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1 Introduction The probabilistic relation between verbs and their arguments plays an important role in psychological theories of human language processing. For example, Ford, Bresnan and Kaplan (1982) proposed that verbs like position have two lexical forms: a more preferred form that subcategorizes for three arguments (SUBJ, OBJ, PCOMP) and a less(More)
The neural mechanisms underlying the processing of conventional and novel conceptual metaphorical sentences were examined with event-related potentials (ERPs). Conventional metaphors were created based on the Contemporary Theory of Metaphor and were operationally defined as familiar and readily interpretable. Novel metaphors were unfamiliar and harder to(More)
Two patients with agrammatic speech and unimpaired comprehension are presented and contrasted. Case 1 had an infarction involving precentral gyrus, subjacent white matter, and posterior and superior aspects of the insula, largely sparing Broca's area. His speech was slow and dysarthric, consisting of short disconnected phrases with some omission of lexical(More)
Elicited narrative studies have shown that the underlying pragmatic factor of empathy is relatively preserved in aphasic speakers of Japanese and English (7 Japanese and 14 English-speaking aphasics of varied diagnostic types). Occasional "reversal errors" can be explained in terms of a conflict between the normal encoding of the empathic characteristics of(More)
The preferential processing of concrete versus abstract nouns, and of active versus static or "quiet" verbs, was investigated using a lateralized lexical decision task in 32 normal and 4 commissurotomized subjects. Both groups of subjects showed the concreteness effect for nouns in both visual fields. The disconnected right hemisphere of two(More)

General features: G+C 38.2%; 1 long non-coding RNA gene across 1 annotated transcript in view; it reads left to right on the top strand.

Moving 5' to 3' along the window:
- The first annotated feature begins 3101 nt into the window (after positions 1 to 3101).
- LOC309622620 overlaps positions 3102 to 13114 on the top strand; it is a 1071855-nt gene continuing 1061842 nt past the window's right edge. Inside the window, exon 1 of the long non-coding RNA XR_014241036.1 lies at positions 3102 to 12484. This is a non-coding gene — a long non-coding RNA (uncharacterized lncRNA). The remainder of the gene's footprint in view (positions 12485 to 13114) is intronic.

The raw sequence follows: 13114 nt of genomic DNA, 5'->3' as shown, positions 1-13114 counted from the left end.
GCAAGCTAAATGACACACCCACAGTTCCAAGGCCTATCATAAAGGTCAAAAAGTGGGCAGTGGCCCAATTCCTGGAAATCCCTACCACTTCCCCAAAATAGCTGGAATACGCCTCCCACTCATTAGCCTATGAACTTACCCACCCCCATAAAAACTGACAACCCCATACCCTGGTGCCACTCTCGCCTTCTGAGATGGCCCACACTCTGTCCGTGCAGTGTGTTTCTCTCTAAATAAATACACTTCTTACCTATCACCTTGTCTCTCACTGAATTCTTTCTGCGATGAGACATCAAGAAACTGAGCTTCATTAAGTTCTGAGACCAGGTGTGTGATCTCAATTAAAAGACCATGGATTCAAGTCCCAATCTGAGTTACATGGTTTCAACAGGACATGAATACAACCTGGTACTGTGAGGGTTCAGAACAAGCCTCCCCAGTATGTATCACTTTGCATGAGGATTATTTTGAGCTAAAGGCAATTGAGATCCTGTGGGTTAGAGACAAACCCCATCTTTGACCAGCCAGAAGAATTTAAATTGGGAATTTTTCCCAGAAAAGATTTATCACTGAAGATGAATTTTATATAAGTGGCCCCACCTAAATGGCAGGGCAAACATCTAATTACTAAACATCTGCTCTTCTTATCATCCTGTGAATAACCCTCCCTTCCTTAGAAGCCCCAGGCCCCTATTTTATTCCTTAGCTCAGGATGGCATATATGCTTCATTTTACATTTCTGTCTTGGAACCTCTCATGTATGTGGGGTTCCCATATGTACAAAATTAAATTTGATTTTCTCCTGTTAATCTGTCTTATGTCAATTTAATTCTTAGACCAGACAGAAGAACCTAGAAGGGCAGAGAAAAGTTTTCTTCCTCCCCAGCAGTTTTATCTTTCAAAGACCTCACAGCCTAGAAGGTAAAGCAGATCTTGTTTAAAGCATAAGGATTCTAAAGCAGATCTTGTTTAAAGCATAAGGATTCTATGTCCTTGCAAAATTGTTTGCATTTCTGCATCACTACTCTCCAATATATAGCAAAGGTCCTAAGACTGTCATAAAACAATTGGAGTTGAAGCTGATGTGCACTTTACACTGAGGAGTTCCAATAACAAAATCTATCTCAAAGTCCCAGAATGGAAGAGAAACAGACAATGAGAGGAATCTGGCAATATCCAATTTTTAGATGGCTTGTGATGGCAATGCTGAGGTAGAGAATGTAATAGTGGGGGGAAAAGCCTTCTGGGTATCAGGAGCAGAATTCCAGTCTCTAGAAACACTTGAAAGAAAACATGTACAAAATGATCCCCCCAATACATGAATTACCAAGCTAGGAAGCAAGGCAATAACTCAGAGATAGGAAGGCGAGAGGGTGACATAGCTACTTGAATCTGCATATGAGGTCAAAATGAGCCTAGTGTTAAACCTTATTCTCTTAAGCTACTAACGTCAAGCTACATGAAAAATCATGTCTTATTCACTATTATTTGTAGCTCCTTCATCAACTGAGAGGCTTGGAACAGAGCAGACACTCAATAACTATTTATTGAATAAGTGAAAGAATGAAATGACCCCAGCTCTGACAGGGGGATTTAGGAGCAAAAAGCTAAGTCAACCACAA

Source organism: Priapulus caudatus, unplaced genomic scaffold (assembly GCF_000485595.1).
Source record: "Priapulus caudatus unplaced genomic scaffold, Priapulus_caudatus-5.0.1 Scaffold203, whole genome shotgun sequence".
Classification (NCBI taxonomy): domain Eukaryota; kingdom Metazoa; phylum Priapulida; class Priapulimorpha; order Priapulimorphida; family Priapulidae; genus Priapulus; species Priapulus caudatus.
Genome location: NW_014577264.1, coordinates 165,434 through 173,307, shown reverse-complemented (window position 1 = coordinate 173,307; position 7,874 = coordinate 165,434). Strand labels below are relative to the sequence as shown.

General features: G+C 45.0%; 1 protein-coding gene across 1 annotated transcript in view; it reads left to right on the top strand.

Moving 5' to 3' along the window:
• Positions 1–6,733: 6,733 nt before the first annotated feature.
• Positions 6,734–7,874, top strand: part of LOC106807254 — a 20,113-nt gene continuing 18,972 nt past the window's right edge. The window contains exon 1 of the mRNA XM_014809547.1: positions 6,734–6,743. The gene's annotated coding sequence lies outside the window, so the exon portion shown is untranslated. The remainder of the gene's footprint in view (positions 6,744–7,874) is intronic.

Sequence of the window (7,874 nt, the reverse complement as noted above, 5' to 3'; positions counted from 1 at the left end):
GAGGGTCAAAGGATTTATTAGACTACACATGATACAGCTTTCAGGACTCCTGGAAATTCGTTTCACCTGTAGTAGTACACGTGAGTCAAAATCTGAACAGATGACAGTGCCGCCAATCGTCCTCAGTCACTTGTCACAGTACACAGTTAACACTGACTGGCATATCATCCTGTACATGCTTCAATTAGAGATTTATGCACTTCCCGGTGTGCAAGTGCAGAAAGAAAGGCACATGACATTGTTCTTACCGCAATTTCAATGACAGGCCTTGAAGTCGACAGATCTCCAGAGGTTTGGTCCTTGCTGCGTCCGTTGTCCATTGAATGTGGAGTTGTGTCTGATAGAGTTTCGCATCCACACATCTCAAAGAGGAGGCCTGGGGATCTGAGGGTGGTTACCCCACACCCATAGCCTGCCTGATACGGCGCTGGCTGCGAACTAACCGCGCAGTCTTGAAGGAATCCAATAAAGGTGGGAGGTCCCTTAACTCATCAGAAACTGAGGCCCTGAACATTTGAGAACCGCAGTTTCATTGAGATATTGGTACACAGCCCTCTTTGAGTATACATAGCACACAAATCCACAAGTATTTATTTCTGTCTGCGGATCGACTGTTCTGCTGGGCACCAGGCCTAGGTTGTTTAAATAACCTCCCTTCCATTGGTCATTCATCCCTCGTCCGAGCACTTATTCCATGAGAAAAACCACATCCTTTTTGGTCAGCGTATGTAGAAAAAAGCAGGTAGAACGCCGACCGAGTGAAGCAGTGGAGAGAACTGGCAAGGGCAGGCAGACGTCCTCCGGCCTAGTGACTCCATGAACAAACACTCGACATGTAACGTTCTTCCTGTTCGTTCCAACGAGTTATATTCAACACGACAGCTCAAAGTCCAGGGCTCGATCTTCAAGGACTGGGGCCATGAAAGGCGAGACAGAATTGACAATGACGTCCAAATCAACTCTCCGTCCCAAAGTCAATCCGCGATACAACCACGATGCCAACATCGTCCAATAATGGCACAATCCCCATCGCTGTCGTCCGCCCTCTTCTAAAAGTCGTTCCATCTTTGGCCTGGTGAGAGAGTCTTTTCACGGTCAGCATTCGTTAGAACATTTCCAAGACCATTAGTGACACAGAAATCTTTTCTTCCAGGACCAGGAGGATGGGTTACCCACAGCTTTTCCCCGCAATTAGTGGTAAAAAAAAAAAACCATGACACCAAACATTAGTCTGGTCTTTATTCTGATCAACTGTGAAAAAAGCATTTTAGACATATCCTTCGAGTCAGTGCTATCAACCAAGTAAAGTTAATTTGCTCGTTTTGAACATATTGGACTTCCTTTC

We explore the differences in verb subcategorization frequencies across several corpora in an effort to obtain stable cross corpus subcategorization probabilities for use in norming psychological experiments. For the 64 single sense verbs we looked at, subcategorization preferences were remarkably stable between British and American corpora, and between(More)
Level ordering has proven inadequate as a morphological theory, leaving unexplained the experimental results taken to support it as a component of innate grammar-young children's acceptance of irregular plurals in English compounds. The present study demonstrates that these results can be explained by slower access to the grammatically preferred singulars(More)
As Peters (2001) has suggested, the young child's use of fillers seems to indicate awareness of distributionally-defined slots in which some as yet unidentified material belongs. One may view a filler as an emergent transitional form; as a slot that serves as an underspecified lexical entry for the accumulation of phonological and functional information; or(More)